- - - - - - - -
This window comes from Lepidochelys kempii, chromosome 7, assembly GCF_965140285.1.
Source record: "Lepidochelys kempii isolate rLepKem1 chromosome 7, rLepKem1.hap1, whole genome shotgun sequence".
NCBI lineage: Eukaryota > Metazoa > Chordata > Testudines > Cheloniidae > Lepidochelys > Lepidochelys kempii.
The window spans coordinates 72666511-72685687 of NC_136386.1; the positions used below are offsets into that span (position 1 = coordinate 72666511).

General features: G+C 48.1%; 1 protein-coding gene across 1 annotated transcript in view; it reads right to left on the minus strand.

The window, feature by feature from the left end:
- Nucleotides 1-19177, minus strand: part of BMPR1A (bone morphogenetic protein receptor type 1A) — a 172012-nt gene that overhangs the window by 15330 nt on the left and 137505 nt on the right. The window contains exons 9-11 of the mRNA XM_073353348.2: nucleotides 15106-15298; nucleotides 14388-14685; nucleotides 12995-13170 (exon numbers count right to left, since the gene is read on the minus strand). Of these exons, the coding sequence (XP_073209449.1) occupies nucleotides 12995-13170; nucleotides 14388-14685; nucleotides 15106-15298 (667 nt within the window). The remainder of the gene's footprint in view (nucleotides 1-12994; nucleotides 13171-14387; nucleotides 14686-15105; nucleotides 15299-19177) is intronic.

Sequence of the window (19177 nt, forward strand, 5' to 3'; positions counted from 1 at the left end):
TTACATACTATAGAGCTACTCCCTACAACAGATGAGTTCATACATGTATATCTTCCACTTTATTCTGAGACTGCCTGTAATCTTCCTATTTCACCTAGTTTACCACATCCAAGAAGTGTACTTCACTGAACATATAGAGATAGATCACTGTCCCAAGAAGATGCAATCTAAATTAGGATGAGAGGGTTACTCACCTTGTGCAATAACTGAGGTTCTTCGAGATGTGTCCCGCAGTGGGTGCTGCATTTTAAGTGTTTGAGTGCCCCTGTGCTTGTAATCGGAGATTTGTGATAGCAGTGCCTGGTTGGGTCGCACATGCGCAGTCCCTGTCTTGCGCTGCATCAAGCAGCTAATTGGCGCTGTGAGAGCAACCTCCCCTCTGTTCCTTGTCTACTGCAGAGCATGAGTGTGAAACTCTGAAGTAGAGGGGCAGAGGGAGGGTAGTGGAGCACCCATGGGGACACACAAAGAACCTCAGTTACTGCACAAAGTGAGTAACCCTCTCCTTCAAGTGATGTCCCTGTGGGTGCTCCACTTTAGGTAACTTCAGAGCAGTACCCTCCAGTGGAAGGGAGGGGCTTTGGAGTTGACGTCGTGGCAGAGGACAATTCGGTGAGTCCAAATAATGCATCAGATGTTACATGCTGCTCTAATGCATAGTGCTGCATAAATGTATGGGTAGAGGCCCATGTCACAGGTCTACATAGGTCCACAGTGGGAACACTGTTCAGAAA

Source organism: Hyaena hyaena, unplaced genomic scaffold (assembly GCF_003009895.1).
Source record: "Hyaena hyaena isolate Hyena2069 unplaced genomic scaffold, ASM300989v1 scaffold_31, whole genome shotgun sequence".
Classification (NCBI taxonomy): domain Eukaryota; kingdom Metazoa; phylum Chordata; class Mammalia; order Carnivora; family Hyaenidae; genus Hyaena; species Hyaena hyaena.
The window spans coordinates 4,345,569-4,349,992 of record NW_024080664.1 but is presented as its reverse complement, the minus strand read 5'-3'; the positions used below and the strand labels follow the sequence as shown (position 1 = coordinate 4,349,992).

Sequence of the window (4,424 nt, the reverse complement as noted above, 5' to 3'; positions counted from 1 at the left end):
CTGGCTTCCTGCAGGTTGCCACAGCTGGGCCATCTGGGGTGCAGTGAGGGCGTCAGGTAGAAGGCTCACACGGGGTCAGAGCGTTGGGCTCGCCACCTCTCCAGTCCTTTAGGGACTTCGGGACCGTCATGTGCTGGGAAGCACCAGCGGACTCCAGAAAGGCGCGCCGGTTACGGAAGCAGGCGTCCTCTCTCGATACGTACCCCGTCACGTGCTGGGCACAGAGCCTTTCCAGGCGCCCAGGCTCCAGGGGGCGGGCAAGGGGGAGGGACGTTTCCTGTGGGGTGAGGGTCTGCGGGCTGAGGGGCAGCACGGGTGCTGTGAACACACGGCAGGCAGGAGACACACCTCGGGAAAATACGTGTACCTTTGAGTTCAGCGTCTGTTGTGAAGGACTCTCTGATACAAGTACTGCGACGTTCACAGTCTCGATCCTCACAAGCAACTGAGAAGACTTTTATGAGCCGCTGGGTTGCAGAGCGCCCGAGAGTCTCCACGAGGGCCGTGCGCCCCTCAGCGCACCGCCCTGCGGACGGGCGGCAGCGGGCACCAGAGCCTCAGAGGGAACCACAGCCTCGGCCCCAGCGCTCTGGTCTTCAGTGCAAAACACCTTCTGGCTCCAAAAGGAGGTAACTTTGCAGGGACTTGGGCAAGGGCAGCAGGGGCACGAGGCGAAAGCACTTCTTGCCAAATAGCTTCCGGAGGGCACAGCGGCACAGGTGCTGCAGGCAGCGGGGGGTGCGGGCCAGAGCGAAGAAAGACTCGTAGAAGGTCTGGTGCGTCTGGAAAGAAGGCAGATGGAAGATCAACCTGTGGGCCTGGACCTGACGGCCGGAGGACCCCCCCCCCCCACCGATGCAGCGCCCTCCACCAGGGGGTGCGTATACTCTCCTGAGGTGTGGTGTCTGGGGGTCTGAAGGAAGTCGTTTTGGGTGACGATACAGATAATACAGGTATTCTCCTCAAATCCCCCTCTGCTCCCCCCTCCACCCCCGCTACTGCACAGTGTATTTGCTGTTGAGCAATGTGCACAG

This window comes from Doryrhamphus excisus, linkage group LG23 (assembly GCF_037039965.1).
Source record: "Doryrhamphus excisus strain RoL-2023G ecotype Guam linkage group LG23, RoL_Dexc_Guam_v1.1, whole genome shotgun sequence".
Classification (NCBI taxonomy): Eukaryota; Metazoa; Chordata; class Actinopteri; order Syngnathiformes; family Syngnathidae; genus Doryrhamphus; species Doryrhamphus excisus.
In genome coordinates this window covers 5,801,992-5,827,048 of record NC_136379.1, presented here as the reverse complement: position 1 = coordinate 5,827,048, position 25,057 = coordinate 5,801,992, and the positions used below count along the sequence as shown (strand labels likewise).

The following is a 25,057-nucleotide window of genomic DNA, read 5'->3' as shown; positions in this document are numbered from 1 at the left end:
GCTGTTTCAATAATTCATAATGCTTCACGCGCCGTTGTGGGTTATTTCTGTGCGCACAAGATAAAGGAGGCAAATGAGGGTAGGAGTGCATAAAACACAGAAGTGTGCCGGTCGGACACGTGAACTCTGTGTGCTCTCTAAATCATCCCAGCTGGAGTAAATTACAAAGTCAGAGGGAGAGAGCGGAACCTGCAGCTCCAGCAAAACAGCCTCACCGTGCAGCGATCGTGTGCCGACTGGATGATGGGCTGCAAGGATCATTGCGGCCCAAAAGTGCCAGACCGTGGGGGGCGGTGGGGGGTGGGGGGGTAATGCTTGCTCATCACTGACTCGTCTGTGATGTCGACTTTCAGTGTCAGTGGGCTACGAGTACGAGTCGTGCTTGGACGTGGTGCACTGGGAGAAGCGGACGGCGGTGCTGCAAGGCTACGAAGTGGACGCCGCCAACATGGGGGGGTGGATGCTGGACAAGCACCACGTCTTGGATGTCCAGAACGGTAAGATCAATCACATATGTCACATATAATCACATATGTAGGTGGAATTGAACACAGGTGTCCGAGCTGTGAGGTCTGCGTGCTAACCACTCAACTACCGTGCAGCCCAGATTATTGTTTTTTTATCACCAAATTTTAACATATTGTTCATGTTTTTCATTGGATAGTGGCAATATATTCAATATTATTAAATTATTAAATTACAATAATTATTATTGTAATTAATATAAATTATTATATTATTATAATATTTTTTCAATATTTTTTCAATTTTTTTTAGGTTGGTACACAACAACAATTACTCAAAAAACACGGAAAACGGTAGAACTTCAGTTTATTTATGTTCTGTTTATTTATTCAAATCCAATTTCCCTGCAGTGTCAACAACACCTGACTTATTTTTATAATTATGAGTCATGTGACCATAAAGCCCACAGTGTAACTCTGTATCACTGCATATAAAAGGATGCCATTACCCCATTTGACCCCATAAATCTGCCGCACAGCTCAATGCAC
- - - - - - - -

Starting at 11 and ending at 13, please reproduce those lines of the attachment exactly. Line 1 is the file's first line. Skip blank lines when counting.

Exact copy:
Source record: "Hyaena hyaena isolate Hyena2069 unplaced genomic scaffold, ASM300989v1 scaffold_31, whole genome shotgun sequence".
Classification (NCBI taxonomy): domain Eukaryota; kingdom Metazoa; phylum Chordata; class Mammalia; order Carnivora; family Hyaenidae; genus Hyaena; species Hyaena hyaena.
The window spans coordinates 4,345,569-4,349,992 of record NW_024080664.1 but is presented as its reverse complement, the minus strand read 5'-3'; the positions used below and the strand labels follow the sequence as shown (position 1 = coordinate 4,349,992).